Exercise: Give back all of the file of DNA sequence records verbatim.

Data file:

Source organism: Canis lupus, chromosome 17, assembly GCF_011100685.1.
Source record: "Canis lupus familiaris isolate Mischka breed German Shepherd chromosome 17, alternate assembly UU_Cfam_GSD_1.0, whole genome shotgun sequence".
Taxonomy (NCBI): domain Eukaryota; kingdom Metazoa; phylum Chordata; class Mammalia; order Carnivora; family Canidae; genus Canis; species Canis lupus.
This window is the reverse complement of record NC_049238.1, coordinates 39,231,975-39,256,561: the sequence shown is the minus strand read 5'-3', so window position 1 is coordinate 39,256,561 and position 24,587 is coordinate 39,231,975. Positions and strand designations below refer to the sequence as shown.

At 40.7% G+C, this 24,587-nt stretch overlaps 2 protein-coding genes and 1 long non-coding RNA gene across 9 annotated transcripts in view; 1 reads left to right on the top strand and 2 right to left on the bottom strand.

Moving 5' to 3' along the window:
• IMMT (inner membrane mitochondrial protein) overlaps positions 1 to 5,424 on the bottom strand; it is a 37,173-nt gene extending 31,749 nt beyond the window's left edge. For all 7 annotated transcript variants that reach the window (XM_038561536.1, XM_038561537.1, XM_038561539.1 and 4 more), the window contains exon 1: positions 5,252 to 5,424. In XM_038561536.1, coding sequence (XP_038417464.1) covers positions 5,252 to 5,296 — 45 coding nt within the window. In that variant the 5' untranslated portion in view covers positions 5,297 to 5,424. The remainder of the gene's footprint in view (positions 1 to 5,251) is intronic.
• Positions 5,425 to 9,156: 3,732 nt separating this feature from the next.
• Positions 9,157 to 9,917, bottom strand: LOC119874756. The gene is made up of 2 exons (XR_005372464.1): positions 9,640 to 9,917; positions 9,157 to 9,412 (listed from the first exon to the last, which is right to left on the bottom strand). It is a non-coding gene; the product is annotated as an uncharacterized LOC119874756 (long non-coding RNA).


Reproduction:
Source organism: Canis lupus, chromosome 17, assembly GCF_011100685.1.
Source record: "Canis lupus familiaris isolate Mischka breed German Shepherd chromosome 17, alternate assembly UU_Cfam_GSD_1.0, whole genome shotgun sequence".
Taxonomy (NCBI): domain Eukaryota; kingdom Metazoa; phylum Chordata; class Mammalia; order Carnivora; family Canidae; genus Canis; species Canis lupus.
This window is the reverse complement of record NC_049238.1, coordinates 39,231,975-39,256,561: the sequence shown is the minus strand read 5'-3', so window position 1 is coordinate 39,256,561 and position 24,587 is coordinate 39,231,975. Positions and strand designations below refer to the sequence as shown.

At 40.7% G+C, this 24,587-nt stretch overlaps 2 protein-coding genes and 1 long non-coding RNA gene across 9 annotated transcripts in view; 1 reads left to right on the top strand and 2 right to left on the bottom strand.

Moving 5' to 3' along the window:
• IMMT (inner membrane mitochondrial protein) overlaps positions 1 to 5,424 on the bottom strand; it is a 37,173-nt gene extending 31,749 nt beyond the window's left edge. For all 7 annotated transcript variants that reach the window (XM_038561536.1, XM_038561537.1, XM_038561539.1 and 4 more), the window contains exon 1: positions 5,252 to 5,424. In XM_038561536.1, coding sequence (XP_038417464.1) covers positions 5,252 to 5,296 — 45 coding nt within the window. In that variant the 5' untranslated portion in view covers positions 5,297 to 5,424. The remainder of the gene's footprint in view (positions 1 to 5,251) is intronic.
• Positions 5,425 to 9,156: 3,732 nt separating this feature from the next.
• Positions 9,157 to 9,917, bottom strand: LOC119874756. The gene is made up of 2 exons (XR_005372464.1): positions 9,640 to 9,917; positions 9,157 to 9,412 (listed from the first exon to the last, which is right to left on the bottom strand). It is a non-coding gene; the product is annotated as an uncharacterized LOC119874756 (long non-coding RNA).